Lawmakers and members of political parties said that the government’s policy toward public uprising forces has suddenly changed as it does not want to provide financial and military support to those who have taken up arms against the Taliban.
The public forces were formed in various provinces, mostly in the north, after the fall of territory to the Taliban. The public forces said the government should provide them with military equipment and financial support.
“The people of Afghanistan have fought for 40 years and have weapons, too. Now, they have picked up guns to protect their dignity and life. They have even purchased weapons,” said former mujahedeen commander Mohammad Ismail Khan.
“There is morale in the districts where there are a large number of public forces, but they lack military equipment,” said Fatima Kohistani, an MP from Ghor.
Two analysts said that the government has stopped support for public uprising forces even as the Taliban threat remains.
“The government called the loss of districts a tactical retreat, but these districts were handed over one after another to keep the public uprising forces at a level that cannot fight the Talibs,” said Rahmatullah Bezhanpoor, a university lecturer.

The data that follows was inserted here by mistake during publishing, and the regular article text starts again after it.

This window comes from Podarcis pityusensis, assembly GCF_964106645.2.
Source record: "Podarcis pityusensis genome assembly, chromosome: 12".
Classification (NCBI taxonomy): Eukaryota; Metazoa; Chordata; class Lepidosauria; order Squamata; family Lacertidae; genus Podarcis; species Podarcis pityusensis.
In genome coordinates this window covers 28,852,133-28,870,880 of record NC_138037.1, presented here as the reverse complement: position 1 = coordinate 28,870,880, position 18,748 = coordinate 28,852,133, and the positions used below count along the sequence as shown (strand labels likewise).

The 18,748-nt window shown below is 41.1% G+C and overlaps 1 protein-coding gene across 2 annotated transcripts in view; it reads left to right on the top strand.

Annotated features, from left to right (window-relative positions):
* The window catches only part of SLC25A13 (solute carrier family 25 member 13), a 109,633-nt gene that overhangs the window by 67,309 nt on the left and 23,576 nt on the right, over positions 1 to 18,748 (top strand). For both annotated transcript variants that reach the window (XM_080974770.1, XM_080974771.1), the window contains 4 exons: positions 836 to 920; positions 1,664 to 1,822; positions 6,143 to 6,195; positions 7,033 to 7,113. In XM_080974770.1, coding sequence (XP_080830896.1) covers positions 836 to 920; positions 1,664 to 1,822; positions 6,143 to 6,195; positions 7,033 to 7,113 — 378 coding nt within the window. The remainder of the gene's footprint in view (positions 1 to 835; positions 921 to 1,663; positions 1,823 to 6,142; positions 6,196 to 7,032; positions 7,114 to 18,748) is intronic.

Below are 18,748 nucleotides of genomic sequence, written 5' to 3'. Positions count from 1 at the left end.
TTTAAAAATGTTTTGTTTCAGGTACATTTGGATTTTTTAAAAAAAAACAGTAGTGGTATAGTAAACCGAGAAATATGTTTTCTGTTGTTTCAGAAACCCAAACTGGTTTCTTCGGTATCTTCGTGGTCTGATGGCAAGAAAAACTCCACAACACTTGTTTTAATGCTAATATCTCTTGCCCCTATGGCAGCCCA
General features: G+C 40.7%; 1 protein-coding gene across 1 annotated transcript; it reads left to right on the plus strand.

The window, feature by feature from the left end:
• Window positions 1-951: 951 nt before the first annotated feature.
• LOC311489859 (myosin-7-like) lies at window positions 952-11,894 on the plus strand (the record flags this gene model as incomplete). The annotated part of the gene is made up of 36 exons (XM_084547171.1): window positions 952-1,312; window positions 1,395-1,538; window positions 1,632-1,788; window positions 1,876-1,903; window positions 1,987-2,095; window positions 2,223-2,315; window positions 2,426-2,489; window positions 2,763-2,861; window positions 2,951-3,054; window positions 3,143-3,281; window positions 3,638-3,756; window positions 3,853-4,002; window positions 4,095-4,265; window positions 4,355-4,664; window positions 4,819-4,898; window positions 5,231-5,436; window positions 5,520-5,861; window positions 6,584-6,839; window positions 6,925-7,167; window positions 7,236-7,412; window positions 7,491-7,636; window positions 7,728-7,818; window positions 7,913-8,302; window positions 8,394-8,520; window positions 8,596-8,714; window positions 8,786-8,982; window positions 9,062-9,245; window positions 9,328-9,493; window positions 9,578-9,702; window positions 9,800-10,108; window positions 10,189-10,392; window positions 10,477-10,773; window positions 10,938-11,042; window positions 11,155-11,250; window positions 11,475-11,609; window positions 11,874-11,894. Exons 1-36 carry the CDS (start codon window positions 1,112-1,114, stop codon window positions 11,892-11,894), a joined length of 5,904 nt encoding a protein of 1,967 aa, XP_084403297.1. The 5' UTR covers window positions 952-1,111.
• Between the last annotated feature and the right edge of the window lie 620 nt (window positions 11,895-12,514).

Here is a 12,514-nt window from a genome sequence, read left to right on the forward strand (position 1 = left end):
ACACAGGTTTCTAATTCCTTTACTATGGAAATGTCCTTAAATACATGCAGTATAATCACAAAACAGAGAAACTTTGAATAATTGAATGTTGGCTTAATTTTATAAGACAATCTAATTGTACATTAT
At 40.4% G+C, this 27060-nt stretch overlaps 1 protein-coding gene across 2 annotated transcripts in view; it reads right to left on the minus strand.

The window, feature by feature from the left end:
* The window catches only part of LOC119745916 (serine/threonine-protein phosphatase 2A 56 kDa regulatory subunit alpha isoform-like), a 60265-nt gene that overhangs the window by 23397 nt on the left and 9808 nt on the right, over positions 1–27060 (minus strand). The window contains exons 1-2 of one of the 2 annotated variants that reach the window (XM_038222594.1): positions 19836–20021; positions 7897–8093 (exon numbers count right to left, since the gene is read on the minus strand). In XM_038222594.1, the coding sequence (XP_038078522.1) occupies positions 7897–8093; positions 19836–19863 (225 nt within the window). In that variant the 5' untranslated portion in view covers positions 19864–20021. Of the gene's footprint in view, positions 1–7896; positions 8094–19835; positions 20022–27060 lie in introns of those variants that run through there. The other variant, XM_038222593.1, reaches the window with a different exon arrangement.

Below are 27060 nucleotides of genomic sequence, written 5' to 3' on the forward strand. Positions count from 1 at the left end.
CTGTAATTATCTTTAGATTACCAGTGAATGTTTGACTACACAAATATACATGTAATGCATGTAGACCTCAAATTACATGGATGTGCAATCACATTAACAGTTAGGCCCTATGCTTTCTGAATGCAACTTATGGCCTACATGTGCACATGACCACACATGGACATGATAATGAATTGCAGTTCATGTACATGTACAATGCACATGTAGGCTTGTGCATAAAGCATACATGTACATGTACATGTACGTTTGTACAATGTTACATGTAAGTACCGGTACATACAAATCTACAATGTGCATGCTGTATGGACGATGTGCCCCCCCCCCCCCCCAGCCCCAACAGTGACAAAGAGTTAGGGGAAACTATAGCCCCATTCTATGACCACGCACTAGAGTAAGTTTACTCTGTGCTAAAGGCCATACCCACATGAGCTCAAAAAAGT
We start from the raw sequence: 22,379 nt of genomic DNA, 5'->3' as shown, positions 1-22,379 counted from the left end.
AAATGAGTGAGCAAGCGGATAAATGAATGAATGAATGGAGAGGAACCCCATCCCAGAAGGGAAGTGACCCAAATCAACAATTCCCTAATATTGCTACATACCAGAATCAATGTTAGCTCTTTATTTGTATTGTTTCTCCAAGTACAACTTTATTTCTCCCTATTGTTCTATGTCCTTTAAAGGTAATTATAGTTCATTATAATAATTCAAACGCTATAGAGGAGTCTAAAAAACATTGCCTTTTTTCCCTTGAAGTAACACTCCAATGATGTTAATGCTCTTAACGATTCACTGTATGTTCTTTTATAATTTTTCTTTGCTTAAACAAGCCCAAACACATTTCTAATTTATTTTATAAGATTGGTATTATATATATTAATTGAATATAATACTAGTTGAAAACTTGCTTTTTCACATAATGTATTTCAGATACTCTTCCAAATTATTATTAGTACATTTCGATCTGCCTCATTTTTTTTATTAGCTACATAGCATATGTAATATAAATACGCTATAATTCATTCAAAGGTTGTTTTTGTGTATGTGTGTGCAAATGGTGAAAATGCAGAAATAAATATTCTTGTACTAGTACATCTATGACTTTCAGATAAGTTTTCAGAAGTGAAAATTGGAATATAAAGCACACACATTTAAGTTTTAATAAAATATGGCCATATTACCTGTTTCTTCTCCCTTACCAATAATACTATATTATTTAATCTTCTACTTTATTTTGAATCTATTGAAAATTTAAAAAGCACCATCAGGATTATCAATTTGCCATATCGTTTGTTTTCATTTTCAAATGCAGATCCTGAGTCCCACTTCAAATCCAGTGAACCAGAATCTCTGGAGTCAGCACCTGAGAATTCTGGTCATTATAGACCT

“The government has lost useful opportunities for peace and I think that it has not sent equipment and weapons to them,” an MP from Badakhshan Waqif Hakimi said.
However, the government has made statements about its support for the public uprising forces without giving details.
“The public uprising forces have been provided the required support. Don’t ask for information from me. Some issues are not appropriate to talk about,” said senior presidential adviser Waheed Omer at a press briefing on Monday.
“The National Security Council, Ministries of Defense and Interior, as well as the NDS, are working together to organize the forces, do the biometric registration and address all problems in this respect,” said the head of the government’s media and information center Dawa Khan Minapal.
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